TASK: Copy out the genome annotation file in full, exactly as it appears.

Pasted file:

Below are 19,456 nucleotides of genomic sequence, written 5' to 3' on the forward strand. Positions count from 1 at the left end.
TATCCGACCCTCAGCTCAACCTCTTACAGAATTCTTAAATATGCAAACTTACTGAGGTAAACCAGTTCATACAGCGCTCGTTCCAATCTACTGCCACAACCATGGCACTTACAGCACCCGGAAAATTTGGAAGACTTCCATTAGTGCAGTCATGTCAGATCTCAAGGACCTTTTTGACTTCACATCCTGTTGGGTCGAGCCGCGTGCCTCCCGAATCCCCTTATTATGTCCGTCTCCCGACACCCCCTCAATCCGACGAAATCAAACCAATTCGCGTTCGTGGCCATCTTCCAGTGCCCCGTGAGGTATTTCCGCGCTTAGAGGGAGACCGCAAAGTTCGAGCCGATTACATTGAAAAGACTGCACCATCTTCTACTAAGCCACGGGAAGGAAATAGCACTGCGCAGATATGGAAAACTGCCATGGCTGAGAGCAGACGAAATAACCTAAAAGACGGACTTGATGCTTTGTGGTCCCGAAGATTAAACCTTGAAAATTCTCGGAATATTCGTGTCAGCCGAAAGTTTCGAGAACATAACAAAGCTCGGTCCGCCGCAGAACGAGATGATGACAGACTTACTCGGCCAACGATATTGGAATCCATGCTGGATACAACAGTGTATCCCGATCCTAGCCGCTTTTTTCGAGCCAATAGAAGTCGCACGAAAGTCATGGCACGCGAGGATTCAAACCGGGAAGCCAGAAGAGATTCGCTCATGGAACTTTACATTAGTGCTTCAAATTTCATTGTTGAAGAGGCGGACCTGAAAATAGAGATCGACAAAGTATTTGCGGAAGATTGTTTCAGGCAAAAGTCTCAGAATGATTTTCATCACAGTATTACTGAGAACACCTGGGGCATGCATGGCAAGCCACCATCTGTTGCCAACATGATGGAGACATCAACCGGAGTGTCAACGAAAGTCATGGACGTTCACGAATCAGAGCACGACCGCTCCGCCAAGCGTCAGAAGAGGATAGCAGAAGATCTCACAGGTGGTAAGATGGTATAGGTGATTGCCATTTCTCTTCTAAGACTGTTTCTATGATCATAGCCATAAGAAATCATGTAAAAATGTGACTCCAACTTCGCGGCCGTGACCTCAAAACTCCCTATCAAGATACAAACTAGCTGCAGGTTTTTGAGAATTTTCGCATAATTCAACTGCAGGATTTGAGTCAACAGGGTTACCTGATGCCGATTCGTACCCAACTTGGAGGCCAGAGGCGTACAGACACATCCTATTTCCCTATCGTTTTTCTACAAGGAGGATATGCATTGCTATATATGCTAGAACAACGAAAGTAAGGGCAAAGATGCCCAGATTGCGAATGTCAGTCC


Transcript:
Below are 19,456 nucleotides of genomic sequence, written 5' to 3' on the forward strand. Positions count from 1 at the left end.
TATCCGACCCTCAGCTCAACCTCTTACAGAATTCTTAAATATGCAAACTTACTGAGGTAAACCAGTTCATACAGCGCTCGTTCCAATCTACTGCCACAACCATGGCACTTACAGCACCCGGAAAATTTGGAAGACTTCCATTAGTGCAGTCATGTCAGATCTCAAGGACCTTTTTGACTTCACATCCTGTTGGGTCGAGCCGCGTGCCTCCCGAATCCCCTTATTATGTCCGTCTCCCGACACCCCCTCAATCCGACGAAATCAAACCAATTCGCGTTCGTGGCCATCTTCCAGTGCCCCGTGAGGTATTTCCGCGCTTAGAGGGAGACCGCAAAGTTCGAGCCGATTACATTGAAAAGACTGCACCATCTTCTACTAAGCCACGGGAAGGAAATAGCACTGCGCAGATATGGAAAACTGCCATGGCTGAGAGCAGACGAAATAACCTAAAAGACGGACTTGATGCTTTGTGGTCCCGAAGATTAAACCTTGAAAATTCTCGGAATATTCGTGTCAGCCGAAAGTTTCGAGAACATAACAAAGCTCGGTCCGCCGCAGAACGAGATGATGACAGACTTACTCGGCCAACGATATTGGAATCCATGCTGGATACAACAGTGTATCCCGATCCTAGCCGCTTTTTTCGAGCCAATAGAAGTCGCACGAAAGTCATGGCACGCGAGGATTCAAACCGGGAAGCCAGAAGAGATTCGCTCATGGAACTTTACATTAGTGCTTCAAATTTCATTGTTGAAGAGGCGGACCTGAAAATAGAGATCGACAAAGTATTTGCGGAAGATTGTTTCAGGCAAAAGTCTCAGAATGATTTTCATCACAGTATTACTGAGAACACCTGGGGCATGCATGGCAAGCCACCATCTGTTGCCAACATGATGGAGACATCAACCGGAGTGTCAACGAAAGTCATGGACGTTCACGAATCAGAGCACGACCGCTCCGCCAAGCGTCAGAAGAGGATAGCAGAAGATCTCACAGGTGGTAAGATGGTATAGGTGATTGCCATTTCTCTTCTAAGACTGTTTCTATGATCATAGCCATAAGAAATCATGTAAAAATGTGACTCCAACTTCGCGGCCGTGACCTCAAAACTCCCTATCAAGATACAAACTAGCTGCAGGTTTTTGAGAATTTTCGCATAATTCAACTGCAGGATTTGAGTCAACAGGGTTACCTGATGCCGATTCGTACCCAACTTGGAGGCCAGAGGCGTACAGACACATCCTATTTCCCTATCGTTTTTCTACAAGGAGGATATGCATTGCTATATATGCTAGAACAACGAAAGTAAGGGCAAAGATGCCCAGATTGCGAATGTCAGTCC